Is a montage of a montage fair use? SHIRMAN v. WHEC-TV

Is a montage of a montage fair use? SHIRMAN v. WHEC-TV

A copyright is a set of exclusive rights granted to the creator of a new creative work.  When a creator produces a new work of expression, the creator is granted the exclusive right to reproduce, distribute, display, perform, transmit and make derivative works based on the original.  If someone other than the owner of the copyright attempts to exercise one of these exclusive rights that can be considered copyright infringement.  A copyright owner can enforce their copyright in the United States by filing a lawsuit in a federal district court.

Copyright law grants the owner of a copyright significant control over a work, however the powers granted by a copyright are not unlimited.  The purpose of copyright law is to promote the progress of society, creators are granted a copyright so that they may benefit from their creations.  Frequently creators are inspired by other creators, therefore copyright law will excuse a certain amount of borrowing from a copyrighted work.  This borrowing is referred to as a fair use.

The 1976 copyright statute defines fair use in section 107 with a preamble enumerating a non-exclusive list of potentially fair uses—criticism, comment, news reporting, teaching, scholarship, or research—followed by four factors courts should considered when determining fair use.  Those factors are: 1) the purpose and character of the use, including whether it is of a commercial nature or for nonprofit educational purposes; 2) the nature of the copyrighted work; 3) the amount of the portion used in relation to the copyrighted work as a whole, and 4) the effect of the use upon the potential market for or value of the copyrighted work.

While news reporting is one of the activities which might be considered a fair use, news agencies are not immune from copyright infringement lawsuits.  If the four fair use factors weight against fair use, a news agency can be found liable for copyright infringement.

A case which deals with fair use in the context of news reporting is Shirman v. WHEC-TV, LLC, 18-CV-6508 (W.D.NY 2019). The plaintiff in this case is Boris Shirman.  Mr Shirman is a photographer who took interviewed and photographed young voters as they prepared to vote in the 2016 presidential election in the United States. The plaintiff compiled the audio recordings of the interviews and corresponding photographs into a video montage organized thematically concerning topics related to the voters’ political involvement.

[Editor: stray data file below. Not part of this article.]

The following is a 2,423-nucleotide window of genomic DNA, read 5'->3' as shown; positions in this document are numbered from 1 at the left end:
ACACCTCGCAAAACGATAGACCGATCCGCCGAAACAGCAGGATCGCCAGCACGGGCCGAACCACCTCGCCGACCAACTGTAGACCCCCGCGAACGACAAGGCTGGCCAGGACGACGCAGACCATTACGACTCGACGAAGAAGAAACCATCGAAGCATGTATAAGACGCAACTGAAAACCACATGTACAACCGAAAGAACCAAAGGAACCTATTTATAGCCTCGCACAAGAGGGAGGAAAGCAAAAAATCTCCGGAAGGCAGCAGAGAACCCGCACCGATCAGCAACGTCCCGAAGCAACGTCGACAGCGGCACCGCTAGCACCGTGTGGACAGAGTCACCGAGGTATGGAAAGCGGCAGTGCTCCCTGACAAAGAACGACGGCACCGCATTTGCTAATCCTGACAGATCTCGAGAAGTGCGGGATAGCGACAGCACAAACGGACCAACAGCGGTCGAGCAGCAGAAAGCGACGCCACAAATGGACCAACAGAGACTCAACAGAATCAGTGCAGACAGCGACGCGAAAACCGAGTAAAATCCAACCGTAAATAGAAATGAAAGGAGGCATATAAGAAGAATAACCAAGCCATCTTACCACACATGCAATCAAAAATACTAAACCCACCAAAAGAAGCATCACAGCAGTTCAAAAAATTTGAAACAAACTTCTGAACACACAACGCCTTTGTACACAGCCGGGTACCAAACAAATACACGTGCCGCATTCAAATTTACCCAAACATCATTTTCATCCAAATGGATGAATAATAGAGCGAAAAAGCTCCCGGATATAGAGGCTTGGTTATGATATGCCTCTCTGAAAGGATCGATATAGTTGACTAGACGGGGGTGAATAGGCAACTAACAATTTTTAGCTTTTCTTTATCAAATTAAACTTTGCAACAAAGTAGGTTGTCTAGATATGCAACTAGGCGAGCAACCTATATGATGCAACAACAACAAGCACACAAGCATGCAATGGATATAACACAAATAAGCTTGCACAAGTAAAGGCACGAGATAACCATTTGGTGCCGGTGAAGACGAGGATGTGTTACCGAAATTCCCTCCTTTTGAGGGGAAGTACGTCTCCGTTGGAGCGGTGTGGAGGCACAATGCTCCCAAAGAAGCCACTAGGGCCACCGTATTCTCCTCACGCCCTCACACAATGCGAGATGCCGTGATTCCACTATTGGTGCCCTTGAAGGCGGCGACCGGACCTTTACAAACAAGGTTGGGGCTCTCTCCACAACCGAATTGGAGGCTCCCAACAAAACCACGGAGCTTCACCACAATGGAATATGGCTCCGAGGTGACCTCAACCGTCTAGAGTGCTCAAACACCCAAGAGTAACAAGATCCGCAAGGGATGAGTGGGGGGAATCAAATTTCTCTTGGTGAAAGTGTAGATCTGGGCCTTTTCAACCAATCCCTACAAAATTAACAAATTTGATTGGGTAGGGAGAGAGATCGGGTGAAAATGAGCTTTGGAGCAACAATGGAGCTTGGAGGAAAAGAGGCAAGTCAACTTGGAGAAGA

The defendant is a local television news broadcaster.  Just before the 2016 election the defendant aired a story about first-time voters in the upcoming election.  The defendant’s video included portions of both the audio and video of the plaintiff’s video.  The defendant added voice-over and graphics to the video it created. The plaintiff sued for copyright infringement. The defendant filed a motion to dismiss arguing that their use of the plaintiff’s recording was a fair use.

The district court did not grant the motion for summary judgement.  The court reviewed each of the fair use factors in turn.  For the purpose and character of the work, the court noted that a news report that merely repackages or republishes the original is unlikely to be fair.  The court noted that the defendant profited off the use by not paying a licensing fee.  The second factor, nature of the work, was inconclusive because the plaintiff’s work was factual.  With respect to the third factor, the court found that there was too little information to make a determination, however a significant portion of the defendant’s broadcast consisted of the plaintiff’s work.  The fourth factor, the effect on the potential market for the work, weighed against a finding of fair use because the plaintiff licenses his works and allowing republishing without licensing would destroy the plaintiff’s business model.

The district court did not shut the door completely on the fair use defense.  This was a motion for summary judgment for the defendant which should only be granted if the court finds there are not facts in question.  The district court merely ruled that there were still facts in dispute making it inappropriate to grant the defendant’s motion.

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